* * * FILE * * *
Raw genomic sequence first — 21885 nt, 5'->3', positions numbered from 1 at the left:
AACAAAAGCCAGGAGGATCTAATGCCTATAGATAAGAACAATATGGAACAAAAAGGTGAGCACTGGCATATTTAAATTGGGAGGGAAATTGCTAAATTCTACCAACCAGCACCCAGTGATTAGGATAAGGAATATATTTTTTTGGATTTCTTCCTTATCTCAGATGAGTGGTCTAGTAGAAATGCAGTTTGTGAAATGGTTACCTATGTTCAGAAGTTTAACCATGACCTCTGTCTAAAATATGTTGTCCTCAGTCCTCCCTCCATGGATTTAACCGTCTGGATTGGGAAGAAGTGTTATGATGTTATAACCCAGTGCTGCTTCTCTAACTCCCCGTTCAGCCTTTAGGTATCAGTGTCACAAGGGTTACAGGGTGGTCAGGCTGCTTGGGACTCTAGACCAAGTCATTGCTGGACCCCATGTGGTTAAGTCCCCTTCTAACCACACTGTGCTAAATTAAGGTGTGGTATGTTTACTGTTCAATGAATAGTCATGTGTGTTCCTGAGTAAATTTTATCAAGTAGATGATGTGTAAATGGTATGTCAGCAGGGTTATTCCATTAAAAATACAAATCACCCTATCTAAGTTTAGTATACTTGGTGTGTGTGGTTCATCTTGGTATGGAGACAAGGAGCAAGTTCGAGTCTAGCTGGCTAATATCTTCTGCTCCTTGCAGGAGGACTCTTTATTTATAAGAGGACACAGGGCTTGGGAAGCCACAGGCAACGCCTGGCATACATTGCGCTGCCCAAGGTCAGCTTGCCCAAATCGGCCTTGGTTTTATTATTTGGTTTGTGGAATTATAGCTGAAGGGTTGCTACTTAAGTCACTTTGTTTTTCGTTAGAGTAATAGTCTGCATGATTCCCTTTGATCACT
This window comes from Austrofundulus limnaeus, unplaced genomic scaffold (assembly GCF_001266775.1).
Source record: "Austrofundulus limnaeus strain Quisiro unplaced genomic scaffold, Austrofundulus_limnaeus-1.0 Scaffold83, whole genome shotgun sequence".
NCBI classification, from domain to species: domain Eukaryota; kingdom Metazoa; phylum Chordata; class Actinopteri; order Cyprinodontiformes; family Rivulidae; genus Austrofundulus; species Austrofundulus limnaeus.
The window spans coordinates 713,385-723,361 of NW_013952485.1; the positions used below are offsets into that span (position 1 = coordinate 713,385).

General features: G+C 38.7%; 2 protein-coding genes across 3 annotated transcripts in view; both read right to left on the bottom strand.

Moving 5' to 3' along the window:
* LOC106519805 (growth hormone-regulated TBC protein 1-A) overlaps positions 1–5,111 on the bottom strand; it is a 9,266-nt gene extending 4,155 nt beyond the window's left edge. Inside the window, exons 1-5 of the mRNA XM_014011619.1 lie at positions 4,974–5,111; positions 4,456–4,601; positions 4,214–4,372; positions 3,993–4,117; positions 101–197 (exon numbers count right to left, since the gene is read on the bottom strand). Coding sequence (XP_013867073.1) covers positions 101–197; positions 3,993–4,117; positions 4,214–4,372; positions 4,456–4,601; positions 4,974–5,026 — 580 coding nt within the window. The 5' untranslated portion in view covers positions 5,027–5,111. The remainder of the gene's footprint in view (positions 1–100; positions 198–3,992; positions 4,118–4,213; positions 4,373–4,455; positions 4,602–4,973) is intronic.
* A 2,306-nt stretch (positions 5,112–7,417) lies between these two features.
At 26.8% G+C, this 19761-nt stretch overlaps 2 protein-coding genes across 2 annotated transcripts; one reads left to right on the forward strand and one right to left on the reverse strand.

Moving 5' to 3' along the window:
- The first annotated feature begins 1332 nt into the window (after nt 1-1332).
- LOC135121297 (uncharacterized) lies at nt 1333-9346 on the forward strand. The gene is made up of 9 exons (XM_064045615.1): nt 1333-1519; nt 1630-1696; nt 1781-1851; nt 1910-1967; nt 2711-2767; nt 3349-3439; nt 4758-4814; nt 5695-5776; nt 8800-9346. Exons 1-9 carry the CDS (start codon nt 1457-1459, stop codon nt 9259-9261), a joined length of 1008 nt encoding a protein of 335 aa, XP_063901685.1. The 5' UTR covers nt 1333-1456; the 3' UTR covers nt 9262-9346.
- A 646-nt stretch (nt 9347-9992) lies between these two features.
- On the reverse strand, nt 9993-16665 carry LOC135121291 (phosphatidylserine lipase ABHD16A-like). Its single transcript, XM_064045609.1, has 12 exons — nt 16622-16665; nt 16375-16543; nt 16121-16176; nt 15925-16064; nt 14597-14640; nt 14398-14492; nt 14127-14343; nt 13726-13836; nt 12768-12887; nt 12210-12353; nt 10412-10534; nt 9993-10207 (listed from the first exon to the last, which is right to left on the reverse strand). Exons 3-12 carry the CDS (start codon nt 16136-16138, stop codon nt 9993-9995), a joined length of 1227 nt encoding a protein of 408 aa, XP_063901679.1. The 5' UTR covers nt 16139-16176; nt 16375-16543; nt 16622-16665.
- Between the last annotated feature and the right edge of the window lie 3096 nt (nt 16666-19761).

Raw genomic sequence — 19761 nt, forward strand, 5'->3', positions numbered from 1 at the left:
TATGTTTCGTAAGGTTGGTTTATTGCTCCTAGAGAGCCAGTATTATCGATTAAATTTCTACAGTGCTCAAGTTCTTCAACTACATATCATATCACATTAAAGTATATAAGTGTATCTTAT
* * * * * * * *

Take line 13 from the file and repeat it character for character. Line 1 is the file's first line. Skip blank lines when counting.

- The first annotated feature begins 1332 nt into the window (after nt 1-1332).